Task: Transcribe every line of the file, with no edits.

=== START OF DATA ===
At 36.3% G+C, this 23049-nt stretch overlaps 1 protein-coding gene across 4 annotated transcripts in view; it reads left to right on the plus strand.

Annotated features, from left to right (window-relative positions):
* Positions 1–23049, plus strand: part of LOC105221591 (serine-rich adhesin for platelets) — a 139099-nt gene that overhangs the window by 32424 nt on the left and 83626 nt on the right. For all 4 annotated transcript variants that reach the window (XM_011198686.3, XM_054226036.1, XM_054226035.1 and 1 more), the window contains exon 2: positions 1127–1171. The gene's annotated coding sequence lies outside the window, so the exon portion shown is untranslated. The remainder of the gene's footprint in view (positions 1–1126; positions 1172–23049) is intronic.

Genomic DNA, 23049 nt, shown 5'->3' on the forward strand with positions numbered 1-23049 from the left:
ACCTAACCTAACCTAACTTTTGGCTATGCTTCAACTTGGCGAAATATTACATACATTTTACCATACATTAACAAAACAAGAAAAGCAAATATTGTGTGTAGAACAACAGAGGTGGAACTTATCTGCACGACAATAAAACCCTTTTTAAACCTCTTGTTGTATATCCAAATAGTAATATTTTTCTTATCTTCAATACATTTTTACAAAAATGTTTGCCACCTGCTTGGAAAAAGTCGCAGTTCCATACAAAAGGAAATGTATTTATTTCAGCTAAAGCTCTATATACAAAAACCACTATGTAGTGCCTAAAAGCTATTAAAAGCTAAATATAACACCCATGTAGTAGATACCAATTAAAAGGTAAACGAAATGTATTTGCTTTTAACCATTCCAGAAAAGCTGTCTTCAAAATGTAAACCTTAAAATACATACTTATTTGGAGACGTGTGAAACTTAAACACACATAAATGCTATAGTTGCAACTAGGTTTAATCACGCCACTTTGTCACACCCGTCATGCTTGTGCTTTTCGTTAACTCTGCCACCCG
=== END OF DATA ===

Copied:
At 36.3% G+C, this 23049-nt stretch overlaps 1 protein-coding gene across 4 annotated transcripts in view; it reads left to right on the plus strand.

Annotated features, from left to right (window-relative positions):
* Positions 1–23049, plus strand: part of LOC105221591 (serine-rich adhesin for platelets) — a 139099-nt gene that overhangs the window by 32424 nt on the left and 83626 nt on the right. For all 4 annotated transcript variants that reach the window (XM_011198686.3, XM_054226036.1, XM_054226035.1 and 1 more), the window contains exon 2: positions 1127–1171. The gene's annotated coding sequence lies outside the window, so the exon portion shown is untranslated. The remainder of the gene's footprint in view (positions 1–1126; positions 1172–23049) is intronic.

Genomic DNA, 23049 nt, shown 5'->3' on the forward strand with positions numbered 1-23049 from the left:
ACCTAACCTAACCTAACTTTTGGCTATGCTTCAACTTGGCGAAATATTACATACATTTTACCATACATTAACAAAACAAGAAAAGCAAATATTGTGTGTAGAACAACAGAGGTGGAACTTATCTGCACGACAATAAAACCCTTTTTAAACCTCTTGTTGTATATCCAAATAGTAATATTTTTCTTATCTTCAATACATTTTTACAAAAATGTTTGCCACCTGCTTGGAAAAAGTCGCAGTTCCATACAAAAGGAAATGTATTTATTTCAGCTAAAGCTCTATATACAAAAACCACTATGTAGTGCCTAAAAGCTATTAAAAGCTAAATATAACACCCATGTAGTAGATACCAATTAAAAGGTAAACGAAATGTATTTGCTTTTAACCATTCCAGAAAAGCTGTCTTCAAAATGTAAACCTTAAAATACATACTTATTTGGAGACGTGTGAAACTTAAACACACATAAATGCTATAGTTGCAACTAGGTTTAATCACGCCACTTTGTCACACCCGTCATGCTTGTGCTTTTCGTTAACTCTGCCACCCG